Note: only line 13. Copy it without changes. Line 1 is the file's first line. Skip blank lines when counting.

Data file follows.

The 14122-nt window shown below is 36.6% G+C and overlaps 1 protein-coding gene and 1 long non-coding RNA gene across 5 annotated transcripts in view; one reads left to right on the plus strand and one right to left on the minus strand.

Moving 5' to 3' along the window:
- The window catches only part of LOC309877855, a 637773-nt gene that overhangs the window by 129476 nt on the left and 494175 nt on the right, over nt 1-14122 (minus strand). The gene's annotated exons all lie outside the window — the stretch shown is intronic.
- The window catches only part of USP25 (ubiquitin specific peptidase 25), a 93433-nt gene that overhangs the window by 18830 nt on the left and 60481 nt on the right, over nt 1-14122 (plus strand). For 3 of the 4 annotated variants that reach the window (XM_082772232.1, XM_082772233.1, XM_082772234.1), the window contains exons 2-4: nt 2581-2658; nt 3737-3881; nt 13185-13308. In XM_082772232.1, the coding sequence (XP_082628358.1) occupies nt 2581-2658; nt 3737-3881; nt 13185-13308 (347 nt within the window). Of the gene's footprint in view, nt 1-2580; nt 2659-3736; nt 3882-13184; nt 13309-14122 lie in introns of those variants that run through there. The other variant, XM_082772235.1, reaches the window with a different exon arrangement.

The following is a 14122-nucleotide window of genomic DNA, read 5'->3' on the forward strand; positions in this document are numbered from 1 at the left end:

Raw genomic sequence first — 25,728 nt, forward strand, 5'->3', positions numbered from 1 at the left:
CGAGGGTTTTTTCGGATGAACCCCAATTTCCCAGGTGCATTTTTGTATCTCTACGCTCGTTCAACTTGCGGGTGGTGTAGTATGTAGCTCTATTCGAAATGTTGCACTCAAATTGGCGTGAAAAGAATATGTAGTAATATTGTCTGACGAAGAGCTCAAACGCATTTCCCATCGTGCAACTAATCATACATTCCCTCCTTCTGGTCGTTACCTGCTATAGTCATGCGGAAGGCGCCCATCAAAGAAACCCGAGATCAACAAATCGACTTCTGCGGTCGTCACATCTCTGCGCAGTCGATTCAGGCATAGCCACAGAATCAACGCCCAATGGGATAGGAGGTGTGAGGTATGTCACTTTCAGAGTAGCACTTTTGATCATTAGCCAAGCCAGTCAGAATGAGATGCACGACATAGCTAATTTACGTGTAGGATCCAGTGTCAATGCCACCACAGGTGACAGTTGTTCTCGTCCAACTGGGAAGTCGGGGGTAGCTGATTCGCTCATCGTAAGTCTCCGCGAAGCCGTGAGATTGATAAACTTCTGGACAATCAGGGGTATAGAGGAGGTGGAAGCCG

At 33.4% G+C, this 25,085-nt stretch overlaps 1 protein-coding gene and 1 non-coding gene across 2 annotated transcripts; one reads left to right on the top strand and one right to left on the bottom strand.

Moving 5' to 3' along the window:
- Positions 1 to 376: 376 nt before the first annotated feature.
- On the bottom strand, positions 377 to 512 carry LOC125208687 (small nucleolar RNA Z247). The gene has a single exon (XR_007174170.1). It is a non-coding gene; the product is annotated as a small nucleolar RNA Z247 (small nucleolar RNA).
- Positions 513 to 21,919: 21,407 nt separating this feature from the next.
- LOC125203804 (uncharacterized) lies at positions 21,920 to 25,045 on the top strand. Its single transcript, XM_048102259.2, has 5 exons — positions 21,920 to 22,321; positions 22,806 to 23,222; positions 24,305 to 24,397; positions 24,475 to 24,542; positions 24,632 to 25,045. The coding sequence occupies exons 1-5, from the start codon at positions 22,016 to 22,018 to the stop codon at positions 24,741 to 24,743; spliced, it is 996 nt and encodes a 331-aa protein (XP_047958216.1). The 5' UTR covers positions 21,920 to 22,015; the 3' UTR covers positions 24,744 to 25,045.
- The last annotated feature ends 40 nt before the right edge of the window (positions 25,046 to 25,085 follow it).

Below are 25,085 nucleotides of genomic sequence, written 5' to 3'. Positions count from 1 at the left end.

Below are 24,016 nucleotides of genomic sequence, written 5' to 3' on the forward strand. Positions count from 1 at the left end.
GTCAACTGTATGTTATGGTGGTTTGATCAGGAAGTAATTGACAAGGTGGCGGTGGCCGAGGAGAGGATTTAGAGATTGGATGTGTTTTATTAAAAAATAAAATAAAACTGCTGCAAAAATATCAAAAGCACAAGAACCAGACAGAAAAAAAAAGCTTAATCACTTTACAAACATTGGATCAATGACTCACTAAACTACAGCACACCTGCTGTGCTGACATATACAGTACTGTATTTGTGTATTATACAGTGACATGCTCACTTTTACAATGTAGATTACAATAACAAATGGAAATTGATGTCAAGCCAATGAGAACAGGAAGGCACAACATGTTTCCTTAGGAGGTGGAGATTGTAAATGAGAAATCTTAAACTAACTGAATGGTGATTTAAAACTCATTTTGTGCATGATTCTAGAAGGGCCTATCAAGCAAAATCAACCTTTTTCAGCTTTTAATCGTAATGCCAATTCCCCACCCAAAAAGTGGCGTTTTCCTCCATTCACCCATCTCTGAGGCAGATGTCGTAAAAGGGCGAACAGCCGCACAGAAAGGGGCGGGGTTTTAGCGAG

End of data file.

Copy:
- LOC125203804 (uncharacterized) lies at positions 21,920 to 25,045 on the top strand. Its single transcript, XM_048102259.2, has 5 exons — positions 21,920 to 22,321; positions 22,806 to 23,222; positions 24,305 to 24,397; positions 24,475 to 24,542; positions 24,632 to 25,045. The coding sequence occupies exons 1-5, from the start codon at positions 22,016 to 22,018 to the stop codon at positions 24,741 to 24,743; spliced, it is 996 nt and encodes a 331-aa protein (XP_047958216.1). The 5' UTR covers positions 21,920 to 22,015; the 3' UTR covers positions 24,744 to 25,045.